Functioning AEDs Save Lives

By Peter DePaolis

Washington, D.C. injury lawyer Paulette Chapman, along with Washington, D.C. injury attorney Kelly Fisher and Maryland injury lawyer Justin Beall recently settled a premises liability lawsuit involving the failure of a large convention hotel to have an AED (Automated External Defibrillator) available for use in cases of sudden cardiac collapse due to disruption of the rhythm of the heart.

An AED is a portable electronic device that can audibly prompt the user and deliver an electric shock that will give the heart a chance to spontaneously re-establish an effective rhythm. Attorneys Chapman, Fisher, and Beall were able to show that had a working AED been provided to a hotel guest within minutes after his collapse, his heart rate would have been restored and he then would have survived.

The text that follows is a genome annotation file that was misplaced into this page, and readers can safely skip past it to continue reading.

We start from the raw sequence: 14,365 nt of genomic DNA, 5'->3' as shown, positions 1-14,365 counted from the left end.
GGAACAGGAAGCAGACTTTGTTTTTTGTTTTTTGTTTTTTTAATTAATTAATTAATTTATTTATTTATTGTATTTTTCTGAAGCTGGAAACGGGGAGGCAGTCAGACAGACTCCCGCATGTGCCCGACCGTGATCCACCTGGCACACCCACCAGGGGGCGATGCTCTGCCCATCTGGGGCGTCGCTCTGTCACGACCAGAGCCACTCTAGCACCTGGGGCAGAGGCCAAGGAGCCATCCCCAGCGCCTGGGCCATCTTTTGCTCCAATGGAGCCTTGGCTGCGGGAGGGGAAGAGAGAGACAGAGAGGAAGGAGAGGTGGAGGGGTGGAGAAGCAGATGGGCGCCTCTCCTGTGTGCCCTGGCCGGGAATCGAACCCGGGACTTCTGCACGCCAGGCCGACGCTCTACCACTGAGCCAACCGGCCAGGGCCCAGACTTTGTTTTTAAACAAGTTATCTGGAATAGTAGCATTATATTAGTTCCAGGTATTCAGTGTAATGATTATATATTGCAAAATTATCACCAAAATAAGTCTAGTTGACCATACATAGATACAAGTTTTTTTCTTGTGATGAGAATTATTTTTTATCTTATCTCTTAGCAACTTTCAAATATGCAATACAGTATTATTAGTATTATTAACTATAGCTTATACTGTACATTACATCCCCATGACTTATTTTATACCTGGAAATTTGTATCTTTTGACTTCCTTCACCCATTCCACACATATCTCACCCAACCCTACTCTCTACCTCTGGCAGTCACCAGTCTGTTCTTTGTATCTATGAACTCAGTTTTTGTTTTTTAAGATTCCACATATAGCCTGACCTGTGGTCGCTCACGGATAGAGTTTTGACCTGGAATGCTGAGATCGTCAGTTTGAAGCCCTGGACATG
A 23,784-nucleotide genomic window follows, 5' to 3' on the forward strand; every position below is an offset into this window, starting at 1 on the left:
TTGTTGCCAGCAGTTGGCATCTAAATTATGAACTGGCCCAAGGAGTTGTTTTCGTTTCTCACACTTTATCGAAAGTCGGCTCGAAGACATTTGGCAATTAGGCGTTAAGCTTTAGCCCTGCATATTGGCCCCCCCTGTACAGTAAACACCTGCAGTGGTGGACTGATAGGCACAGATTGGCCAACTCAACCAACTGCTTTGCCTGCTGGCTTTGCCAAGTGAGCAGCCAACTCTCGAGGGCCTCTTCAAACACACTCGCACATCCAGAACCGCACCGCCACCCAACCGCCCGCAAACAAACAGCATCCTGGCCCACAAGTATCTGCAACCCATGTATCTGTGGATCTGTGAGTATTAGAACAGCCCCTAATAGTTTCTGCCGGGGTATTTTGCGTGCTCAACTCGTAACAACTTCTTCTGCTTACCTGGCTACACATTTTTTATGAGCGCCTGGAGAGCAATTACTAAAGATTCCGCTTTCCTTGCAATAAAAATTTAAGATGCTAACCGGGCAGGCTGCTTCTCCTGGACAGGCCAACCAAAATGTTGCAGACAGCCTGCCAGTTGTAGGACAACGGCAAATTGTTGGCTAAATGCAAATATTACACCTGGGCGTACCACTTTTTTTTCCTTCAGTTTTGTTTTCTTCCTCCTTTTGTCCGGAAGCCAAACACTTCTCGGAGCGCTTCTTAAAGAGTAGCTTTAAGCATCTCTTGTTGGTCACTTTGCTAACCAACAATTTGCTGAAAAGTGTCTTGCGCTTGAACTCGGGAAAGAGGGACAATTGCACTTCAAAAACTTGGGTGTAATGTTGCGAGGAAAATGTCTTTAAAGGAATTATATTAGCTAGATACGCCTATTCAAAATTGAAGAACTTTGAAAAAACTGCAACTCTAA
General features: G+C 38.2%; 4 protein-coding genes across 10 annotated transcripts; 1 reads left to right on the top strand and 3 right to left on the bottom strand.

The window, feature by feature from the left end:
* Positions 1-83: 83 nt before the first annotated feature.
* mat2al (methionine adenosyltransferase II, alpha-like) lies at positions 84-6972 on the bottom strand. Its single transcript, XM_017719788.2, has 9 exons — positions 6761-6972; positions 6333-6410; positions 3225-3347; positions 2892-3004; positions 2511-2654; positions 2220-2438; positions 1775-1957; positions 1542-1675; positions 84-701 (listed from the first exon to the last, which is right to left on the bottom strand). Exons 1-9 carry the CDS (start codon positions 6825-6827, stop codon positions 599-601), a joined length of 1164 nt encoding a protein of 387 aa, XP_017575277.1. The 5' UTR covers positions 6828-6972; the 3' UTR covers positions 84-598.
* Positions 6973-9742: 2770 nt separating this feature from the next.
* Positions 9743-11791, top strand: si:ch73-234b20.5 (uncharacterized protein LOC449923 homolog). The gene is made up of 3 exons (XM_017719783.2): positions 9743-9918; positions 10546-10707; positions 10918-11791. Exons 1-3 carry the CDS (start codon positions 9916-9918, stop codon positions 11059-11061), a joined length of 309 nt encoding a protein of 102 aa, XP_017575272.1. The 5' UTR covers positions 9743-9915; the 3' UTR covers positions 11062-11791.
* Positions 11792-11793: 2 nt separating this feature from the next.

A study published in 2000, titled Outcomes of Rabid Defibrillation by Security Officers after Cardiac Arrest in Casinos, found that if an AED is applied within three minutes, a person’s chance of survival is 74 percent. This study is cited extensively by the American Heart Association. At five minutes, the survival rate is over 50 percent if a working AED is applied.

For more information about cases involving AEDs and the need for defibrillators in areas of public access, please contact Paulette Chapman at, or reach out to our office online.

Koonz, McKenney, Johnson & DePaolis L.L.P.

Maryland, Washington, D.C. and Virginia Injury Attorneys

About the Author
Peter DePaolis joined the firm in 1980 and has since represented a large number of individuals involved in automobile collisions, truck accidents, bus crashes, defective products, and medical malpractice cases. A significant portion of Mr. DePaolis’ practice is devoted to working on behalf of people suffering from asbestosis, mesothelioma, and other asbestos-related cancers. He has led his firm’s fight against the asbestos industry and has recovered over $30 million in damages for asbestos victims and their families.